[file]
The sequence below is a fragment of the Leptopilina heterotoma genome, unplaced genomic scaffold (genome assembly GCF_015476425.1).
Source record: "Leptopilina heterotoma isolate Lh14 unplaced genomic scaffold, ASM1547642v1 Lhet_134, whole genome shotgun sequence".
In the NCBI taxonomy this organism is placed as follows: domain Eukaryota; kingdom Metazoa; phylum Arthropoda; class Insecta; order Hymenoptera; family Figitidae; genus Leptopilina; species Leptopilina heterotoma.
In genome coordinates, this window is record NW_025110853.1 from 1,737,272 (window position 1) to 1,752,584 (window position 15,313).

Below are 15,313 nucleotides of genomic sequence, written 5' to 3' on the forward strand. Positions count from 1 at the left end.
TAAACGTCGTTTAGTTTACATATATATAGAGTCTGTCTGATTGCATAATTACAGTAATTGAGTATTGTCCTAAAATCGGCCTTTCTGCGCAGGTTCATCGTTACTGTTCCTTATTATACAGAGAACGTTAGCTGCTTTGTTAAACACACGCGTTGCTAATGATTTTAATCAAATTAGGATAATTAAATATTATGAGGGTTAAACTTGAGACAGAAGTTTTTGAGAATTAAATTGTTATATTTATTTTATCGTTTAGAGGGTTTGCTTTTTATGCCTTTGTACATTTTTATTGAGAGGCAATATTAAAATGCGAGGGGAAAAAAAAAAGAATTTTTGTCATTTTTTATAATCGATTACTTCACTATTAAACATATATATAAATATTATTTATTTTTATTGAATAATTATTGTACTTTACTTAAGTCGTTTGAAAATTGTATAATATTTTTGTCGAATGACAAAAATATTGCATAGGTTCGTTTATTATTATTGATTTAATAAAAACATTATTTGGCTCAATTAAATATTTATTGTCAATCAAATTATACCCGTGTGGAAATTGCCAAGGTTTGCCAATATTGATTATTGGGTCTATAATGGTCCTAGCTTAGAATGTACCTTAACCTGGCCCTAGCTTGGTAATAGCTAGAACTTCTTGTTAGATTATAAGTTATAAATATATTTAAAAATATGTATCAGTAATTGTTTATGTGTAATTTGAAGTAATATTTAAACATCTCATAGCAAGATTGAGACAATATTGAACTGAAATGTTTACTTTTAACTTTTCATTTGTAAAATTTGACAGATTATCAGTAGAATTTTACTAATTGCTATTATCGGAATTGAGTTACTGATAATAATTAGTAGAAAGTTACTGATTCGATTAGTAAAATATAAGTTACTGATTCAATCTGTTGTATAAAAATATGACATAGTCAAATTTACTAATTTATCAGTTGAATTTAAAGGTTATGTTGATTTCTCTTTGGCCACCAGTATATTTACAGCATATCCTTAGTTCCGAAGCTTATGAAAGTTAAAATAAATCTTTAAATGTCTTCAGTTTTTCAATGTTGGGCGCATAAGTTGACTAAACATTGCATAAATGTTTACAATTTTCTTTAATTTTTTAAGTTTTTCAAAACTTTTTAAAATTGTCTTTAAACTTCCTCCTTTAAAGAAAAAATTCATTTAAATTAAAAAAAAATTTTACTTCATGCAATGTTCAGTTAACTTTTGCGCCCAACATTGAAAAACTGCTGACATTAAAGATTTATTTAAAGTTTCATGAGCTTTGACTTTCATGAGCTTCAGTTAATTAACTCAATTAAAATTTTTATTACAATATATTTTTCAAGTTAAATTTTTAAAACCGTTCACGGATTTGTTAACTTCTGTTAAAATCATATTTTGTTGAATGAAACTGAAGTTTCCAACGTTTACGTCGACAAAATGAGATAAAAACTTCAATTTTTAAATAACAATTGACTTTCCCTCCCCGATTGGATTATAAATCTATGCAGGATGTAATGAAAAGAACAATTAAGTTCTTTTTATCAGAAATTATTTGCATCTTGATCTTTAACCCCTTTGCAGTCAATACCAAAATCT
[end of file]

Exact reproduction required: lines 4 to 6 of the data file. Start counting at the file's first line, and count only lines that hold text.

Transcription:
In genome coordinates, this window is record NW_025110853.1 from 1,737,272 (window position 1) to 1,752,584 (window position 15,313).

Below are 15,313 nucleotides of genomic sequence, written 5' to 3' on the forward strand. Positions count from 1 at the left end.
TAAACGTCGTTTAGTTTACATATATATAGAGTCTGTCTGATTGCATAATTACAGTAATTGAGTATTGTCCTAAAATCGGCCTTTCTGCGCAGGTTCATCGTTACTGTTCCTTATTATACAGAGAACGTTAGCTGCTTTGTTAAACACACGCGTTGCTAATGATTTTAATCAAATTAGGATAATTAAATATTATGAGGGTTAAACTTGAGACAGAAGTTTTTGAGAATTAAATTGTTATATTTATTTTATCGTTTAGAGGGTTTGCTTTTTATGCCTTTGTACATTTTTATTGAGAGGCAATATTAAAATGCGAGGGGAAAAAAAAAAGAATTTTTGTCATTTTTTATAATCGATTACTTCACTATTAAACATATATATAAATATTATTTATTTTTATTGAATAATTATTGTACTTTACTTAAGTCGTTTGAAAATTGTATAATATTTTTGTCGAATGACAAAAATATTGCATAGGTTCGTTTATTATTATTGATTTAATAAAAACATTATTTGGCTCAATTAAATATTTATTGTCAATCAAATTATACCCGTGTGGAAATTGCCAAGGTTTGCCAATATTGATTATTGGGTCTATAATGGTCCTAGCTTAGAATGTACCTTAACCTGGCCCTAGCTTGGTAATAGCTAGAACTTCTTGTTAGATTATAAGTTATAAATATATTTAAAAATATGTATCAGTAATTGTTTATGTGTAATTTGAAGTAATATTTAAACATCTCATAGCAAGATTGAGACAATATTGAACTGAAATGTTTACTTTTAACTTTTCATTTGTAAAATTTGACAGATTATCAGTAGAATTTTACTAATTGCTATTATCGGAATTGAGTTACTGATAATAATTAGTAGAAAGTTACTGATTCGATTAGTAAAATATAAGTTACTGATTCAATCTGTTGTATAAAAATATGACATAGTCAAATTTACTAATTTATCAGTTGAATTTAAAGGTTATGTTGATTTCTCTTTGGCCACCAGTATATTTACAGCATATCCTTAGTTCCGAAGCTTATGAAAGTTAAAATAAATCTTTAAATGTCTTCAGTTTTTCAATGTTGGGCGCATAAGTTGACTAAACATTGCATAAATGTTTACAATTTTCTTTAATTTTTTAAGTTTTTCAAAACTTTTTAAAATTGTCTTTAAACTTCCTCCTTTAAAGAAAAAATTCATTTAAATTAAAAAAAAATTTTACTTCATGCAATGTTCAGTTAACTTTTGCGCCCAACATTGAAAAACTGCTGACATTAAAGATTTATTTAAAGTTTCATGAGCTTTGACTTTCATGAGCTTCAGTTAATTAACTCAATTAAAATTTTTATTACAATATATTTTTCAAGTTAAATTTTTAAAACCGTTCACGGATTTGTTAACTTCTGTTAAAATCATATTTTGTTGAATGAAACTGAAGTTTCCAACGTTTACGTCGACAAAATGAGATAAAAACTTCAATTTTTAAATAACAATTGACTTTCCCTCCCCGATTGGATTATAAATCTATGCAGGATGTAATGAAAAGAACAATTAAGTTCTTTTTATCAGAAATTATTTGCATCTTGATCTTTAACCCCTTTGCAGTCAATACCAAAATCT